Sales and Marketers: Don’t Diss the Info Sec Pros

This past week one of my marketing friends made a statement I’ve heard far too many sales and marketing folks say over the years.

“The IT Security folks don’t have decision-making authority, and they aren’t concerned with anything beyond their network. I try not to spend too much time on them.”

It reminded me of when I was responsible for information security and privacy at a multi-national financial and healthcare organization throughout the 1990’s. I had more than one information security vendors answer my questions about their services and products with something similar to, “That’s not something your team should be concerned with; it is outside of your network;” or worse and more condescending.

Well, obviously it was a concern of mine, otherwise I would not have asked about it. None of those companies whose sales representatives assumed they knew more about my information security and privacy concerns and responsibilities than I did ever got my company’s business. I may not have been the authoritative decision-maker, but I was a key influencer.

3 Things Marketers/Sales Folks Need to Understand

1.    Even if the info sec pro does not have the power to make the sale for you, info sec pros *can* kill your sale. 

It is true that often times the IT and information security folks typically don’t have a lot of budget. And often other parts of the organization have more decision-making authority over the information security investments. However, the information security folks’ opinions about the company investments in the tools and services acquired typically carry significant weight in the decision-making processes. If you disregard or disrespect the IT security folks, don’t be surprised if you don’t make a sale with their organization. Their opinions and advice to NOT make a purchase still carries a lot of weight within most organizations.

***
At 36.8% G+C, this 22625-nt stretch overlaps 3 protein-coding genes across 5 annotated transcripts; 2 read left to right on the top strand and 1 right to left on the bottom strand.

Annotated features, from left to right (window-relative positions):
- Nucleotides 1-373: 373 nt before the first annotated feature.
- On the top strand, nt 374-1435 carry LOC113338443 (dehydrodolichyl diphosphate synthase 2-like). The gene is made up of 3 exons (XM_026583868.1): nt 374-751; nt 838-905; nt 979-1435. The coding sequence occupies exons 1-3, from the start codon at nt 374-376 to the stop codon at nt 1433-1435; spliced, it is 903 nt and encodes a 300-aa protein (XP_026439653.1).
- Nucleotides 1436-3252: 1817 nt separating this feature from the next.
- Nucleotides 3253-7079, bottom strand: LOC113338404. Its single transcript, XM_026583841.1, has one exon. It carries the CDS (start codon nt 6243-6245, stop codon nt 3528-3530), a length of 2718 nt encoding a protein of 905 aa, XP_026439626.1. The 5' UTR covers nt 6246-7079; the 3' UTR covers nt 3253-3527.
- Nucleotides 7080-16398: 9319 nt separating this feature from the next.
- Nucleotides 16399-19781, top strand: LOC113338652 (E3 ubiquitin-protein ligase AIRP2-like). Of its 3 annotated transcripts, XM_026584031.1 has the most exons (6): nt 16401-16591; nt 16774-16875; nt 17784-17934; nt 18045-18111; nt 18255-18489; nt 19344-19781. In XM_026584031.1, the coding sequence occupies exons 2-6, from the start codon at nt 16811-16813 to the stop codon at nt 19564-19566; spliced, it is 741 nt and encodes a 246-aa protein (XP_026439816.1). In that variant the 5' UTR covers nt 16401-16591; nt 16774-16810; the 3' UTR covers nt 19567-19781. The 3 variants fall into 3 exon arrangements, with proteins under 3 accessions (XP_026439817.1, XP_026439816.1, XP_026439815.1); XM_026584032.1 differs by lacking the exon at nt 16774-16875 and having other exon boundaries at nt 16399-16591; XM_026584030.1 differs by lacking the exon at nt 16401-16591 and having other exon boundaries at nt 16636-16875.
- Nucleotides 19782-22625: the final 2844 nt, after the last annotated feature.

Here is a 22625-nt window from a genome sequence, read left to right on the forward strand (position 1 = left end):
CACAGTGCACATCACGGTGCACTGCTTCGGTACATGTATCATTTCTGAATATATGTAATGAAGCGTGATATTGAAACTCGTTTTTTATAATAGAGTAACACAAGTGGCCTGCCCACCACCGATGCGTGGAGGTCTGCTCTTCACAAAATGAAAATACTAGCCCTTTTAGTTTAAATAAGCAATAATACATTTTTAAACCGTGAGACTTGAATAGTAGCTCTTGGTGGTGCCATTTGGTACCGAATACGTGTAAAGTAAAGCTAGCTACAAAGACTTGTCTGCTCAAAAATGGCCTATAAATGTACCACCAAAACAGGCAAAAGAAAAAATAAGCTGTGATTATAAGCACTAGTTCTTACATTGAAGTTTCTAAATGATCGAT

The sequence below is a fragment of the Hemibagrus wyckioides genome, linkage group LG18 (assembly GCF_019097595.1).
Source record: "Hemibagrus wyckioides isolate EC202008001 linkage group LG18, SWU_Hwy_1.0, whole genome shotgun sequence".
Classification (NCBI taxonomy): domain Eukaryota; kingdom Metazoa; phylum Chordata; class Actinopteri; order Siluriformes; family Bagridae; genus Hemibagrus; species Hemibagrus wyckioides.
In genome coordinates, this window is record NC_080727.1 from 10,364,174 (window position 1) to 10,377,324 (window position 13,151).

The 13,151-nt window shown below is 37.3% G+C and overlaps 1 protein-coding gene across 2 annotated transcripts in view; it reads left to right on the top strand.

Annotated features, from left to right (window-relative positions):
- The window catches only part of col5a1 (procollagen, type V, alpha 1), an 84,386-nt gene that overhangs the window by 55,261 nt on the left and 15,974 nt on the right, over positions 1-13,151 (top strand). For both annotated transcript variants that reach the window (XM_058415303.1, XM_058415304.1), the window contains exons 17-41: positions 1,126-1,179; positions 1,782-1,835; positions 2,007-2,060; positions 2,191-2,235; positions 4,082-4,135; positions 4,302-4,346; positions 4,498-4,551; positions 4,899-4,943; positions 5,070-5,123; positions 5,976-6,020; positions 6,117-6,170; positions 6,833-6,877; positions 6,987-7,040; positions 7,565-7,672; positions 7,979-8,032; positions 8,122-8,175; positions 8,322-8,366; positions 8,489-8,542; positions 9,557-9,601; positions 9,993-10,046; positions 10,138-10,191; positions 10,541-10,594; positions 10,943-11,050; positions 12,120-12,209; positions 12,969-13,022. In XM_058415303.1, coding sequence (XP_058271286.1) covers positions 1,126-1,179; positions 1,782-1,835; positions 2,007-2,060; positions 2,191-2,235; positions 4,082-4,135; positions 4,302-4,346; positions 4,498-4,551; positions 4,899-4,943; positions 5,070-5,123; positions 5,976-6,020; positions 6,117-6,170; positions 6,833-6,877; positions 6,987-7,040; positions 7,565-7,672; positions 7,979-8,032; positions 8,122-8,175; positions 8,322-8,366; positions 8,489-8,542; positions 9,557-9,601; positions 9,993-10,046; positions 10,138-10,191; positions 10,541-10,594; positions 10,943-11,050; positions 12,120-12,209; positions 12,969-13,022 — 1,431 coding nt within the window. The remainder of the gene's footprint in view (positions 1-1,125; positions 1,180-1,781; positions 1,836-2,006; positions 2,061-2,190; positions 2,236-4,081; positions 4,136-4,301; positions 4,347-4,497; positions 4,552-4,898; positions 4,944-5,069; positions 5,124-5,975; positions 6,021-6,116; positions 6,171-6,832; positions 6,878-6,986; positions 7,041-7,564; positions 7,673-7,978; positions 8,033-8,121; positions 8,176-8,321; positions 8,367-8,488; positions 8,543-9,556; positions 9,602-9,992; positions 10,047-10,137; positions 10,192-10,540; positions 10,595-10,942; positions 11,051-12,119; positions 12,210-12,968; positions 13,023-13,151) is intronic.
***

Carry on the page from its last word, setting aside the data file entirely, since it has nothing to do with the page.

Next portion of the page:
2.    Don’t tell the organization what the info sec pro “will not be concerned with.”

Oh, this is something that really gets my goat! 

That Gets My Goat 

From Calum and the Goats

If you tell the information security director/manager/VP/[insert title here] that they shouldn’t be concerned with an aspect of your service or product in answer to a question they have for you about it, it will be a huge red flag. The info sec pro will probably be wondering one or more of the following:

  • Why is this sales dude trying to avoid answering my question? Is this an area of their service/product where information security is a problem, or lacking?
  • Does this person think I don’t know my job?
  • Why does this guy/gal think they know more about my job responsibilities than I know?

Sales and marketing folks: You do not know more about your targeted clients’ information security practices and IT systems, and those responsible for them, than the information security folks know.  You may think you do, but you really don’t. So please don’t tell IT security folks, explicitly or implicitly, that you do! 

3.    Don’t minimize the importance of those responsible for information security.